WSC Q1 Part 2

I am a bit clueless when it comes to the practical aspects of theology.  I love the more detached, technical aspects of theology, but when it comes to making more practical connections, I have a more difficult time of it.

When I posted on the first question to the Westminster Shorter Catechism, over 7 months ago, I thought what I posted was sufficient, but over a couple of months I began to become dissatisfied with it.  I realized, that my thoughts on it were very incomplete.

I have spent a great deal of time trying to figure out what needed to be added to my previous post.  A couple of weeks ago, I found it.  My pastor found a quote that just floored me.  The quote is by Jonathan Edwards:

“We must, therefore, be careful that our primary joy is in God, as he is in and of himself, and not in our experience of God. That we have been made recipients of his grace and are enabled to behold his beauty is a marvelous thing indeed. But it is secondary and consequential to a recognition of God’s inherent excellency. What brings you greatest and most immediate delight: your experience of a revelation of Christ, or Christ revealed?”

My first reaction when I read this was to repent of my obsession with theology that gets in the way of enjoying Him, not just His presence, not just His people, not just His Word, but Him. 

Psalm 73

25 Whom have I in heaven but you?
And there is nothing on earth that I desire besides you.
26 My flesh and my heart may fail,
but God is the strength [1] of my heart and my portion forever.

27 For behold, those who are far from you shall perish;
you put an end to everyone who is unfaithful to you.
28 But for me it is good to be near God;
I have made the Lord God my refuge,
that I may tell of all your works.

Here the Psalmist Asaph cries out for his own need for God.  Not just to enjoy His presence, but to enjoy Him.  Asaph’s reward is God Himself.  It is God who Asaph takes refuge in.

Me?  My tendency is to take refuge in my stack of theological books on my nightstand.  I certainly delight in His truth, and in His presence, and in His people.  I truly do enjoy Christ revealed, as Jonathan Edwards mentions.  But to just simply enjoy Him is not something I have been confronted with before. 

None of this means that enjoying His presence, or studying His Word for all it’s worth are things we should not pursue.  Quite the contrary, as a husband and wife should enjoy each other’s presence, and learn about each other, it is not a substitute for knowing Him, and enjoying Him.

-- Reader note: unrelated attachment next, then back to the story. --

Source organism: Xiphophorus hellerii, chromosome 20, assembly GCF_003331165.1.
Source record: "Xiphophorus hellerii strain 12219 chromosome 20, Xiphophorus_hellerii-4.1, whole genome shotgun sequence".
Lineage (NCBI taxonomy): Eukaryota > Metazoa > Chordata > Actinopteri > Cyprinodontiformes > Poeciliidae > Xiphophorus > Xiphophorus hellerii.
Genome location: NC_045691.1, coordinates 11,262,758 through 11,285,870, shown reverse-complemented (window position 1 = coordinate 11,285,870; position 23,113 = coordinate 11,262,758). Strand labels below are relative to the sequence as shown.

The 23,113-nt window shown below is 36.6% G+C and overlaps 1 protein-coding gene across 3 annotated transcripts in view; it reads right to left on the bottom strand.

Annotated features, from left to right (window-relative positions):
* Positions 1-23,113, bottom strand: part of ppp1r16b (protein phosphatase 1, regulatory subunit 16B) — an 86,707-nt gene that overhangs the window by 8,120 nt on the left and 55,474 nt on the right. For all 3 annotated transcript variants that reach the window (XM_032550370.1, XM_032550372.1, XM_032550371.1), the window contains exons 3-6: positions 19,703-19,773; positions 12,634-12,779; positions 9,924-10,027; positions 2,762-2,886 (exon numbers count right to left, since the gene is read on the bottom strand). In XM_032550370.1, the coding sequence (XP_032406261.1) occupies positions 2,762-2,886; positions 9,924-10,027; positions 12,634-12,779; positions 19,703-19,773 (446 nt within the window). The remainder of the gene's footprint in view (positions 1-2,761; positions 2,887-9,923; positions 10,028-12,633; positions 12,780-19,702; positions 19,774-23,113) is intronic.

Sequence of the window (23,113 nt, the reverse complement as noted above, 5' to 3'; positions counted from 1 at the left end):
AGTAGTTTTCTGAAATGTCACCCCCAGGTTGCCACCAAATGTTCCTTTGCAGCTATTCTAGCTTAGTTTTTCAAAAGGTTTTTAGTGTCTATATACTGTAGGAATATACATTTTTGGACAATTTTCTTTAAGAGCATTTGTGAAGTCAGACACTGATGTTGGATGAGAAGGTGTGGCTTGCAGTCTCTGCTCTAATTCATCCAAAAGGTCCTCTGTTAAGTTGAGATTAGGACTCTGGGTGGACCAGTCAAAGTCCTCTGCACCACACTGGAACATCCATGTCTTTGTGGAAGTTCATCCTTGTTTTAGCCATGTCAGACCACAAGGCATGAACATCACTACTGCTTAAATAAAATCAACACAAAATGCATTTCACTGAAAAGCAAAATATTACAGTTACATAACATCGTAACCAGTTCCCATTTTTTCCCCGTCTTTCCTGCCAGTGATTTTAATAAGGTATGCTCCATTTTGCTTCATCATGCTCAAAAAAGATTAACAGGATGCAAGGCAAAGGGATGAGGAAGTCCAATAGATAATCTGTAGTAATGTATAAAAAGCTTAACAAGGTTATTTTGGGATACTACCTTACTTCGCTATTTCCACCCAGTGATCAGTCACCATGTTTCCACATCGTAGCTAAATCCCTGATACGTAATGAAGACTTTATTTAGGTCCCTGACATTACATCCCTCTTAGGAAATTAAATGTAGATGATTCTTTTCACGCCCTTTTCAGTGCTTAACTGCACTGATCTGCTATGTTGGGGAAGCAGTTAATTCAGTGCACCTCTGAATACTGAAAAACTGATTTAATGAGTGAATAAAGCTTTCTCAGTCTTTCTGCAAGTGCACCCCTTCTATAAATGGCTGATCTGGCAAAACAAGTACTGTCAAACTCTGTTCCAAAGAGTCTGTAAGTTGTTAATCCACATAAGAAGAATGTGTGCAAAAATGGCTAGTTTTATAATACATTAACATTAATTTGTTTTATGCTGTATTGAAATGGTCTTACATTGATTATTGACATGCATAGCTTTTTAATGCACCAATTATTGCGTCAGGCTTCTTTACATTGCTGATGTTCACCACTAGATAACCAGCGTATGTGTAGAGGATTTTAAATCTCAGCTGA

The Westminster Shorter Catechism (WSC) Question 1

Q) What is man’s primary purpose?

A) Man’s primary purpose is to glorify God (1 Cor10:31; Rom 11:36), and enjoy Him forever (Psalm 73:25-28).

I have decided to go through the Westminster Shorter Catechism, because it’s, well, shorter, and I have a reference for the Shorter Catechism in modern English instead of the 16th century English. I also am putting the Scripture proof references where they are placed in the catechism, and linking them to the ESV Online Bible. Now to the first question.

I find it comforting to know that there really is nothing new under the sun (Ecc 1:9). The same questions have been asked by every generation since the beginning of time; why are we here? What do we exist for? Where, in the grand scheme of life, de we fit in? In the mid 1600’s the Westminster Divines (not that any of these men were actually divine as we understand the term today, it was just how the word was used back then) made this the first question of both the Larger and Shorter Catechisms. Three hundred fifty years later, we still ask the question.

Before I get too far, let me start with this presupposition; we are here for a purpose. Having said that, we have a place to start to understand whose purpose we are created for, what that purpose is, and how that purpose is achieved.

Whose Purpose?

This is really an easy question, with an easy answer. We are here for Gods purpose. He created all of what we see, and experience. He is the One that all of creation points to. It is His glory that is displayed in His creation, and while He has given us charge to be good stewards of His creation, ultimately it is God, not us that does it. (1 Th 5:24).

What Purpose?

While Rick Warren’s book “The Purpose Driven Life” is a good start, we need to be reminded that Gods purpose is far more than just a set of five life principles for success, or for church growth. We need to be reminded that the Gospel calls us to live for the glory of God (1 Cor10:31). It is His purpose and plan to make all things new (Rev 21:5), and we are the instruments in His hands that expand His Kingdom, for His glory.

Ultimately, His purpose is for His Kingdom to be fully realized in every sphere of life. We live in what is called the “already and the not yet”. While that seems like a contradictory phrase, it is where we are. We “already” live in the Kingdom. Jesus told His disciples that the Kingdom was near (Luke 10:9), not some 2,000 plus years off in the future. (Luke 9:27).

How is This Purpose Accomplished?

Jesus accomplished this purpose on earth by preaching the Good News of the Kingdom (Luke 4:43). Jesus advances His Kingdom now, through us. (Luke 9:2; John 20:21; Mat 28:18-20) It is by preaching the Gospel, first to ourselves. Then, by word and deed we preach the Gospel to the watching world.

So, what are your thoughts? How should we then live?

Blog at

Up ↑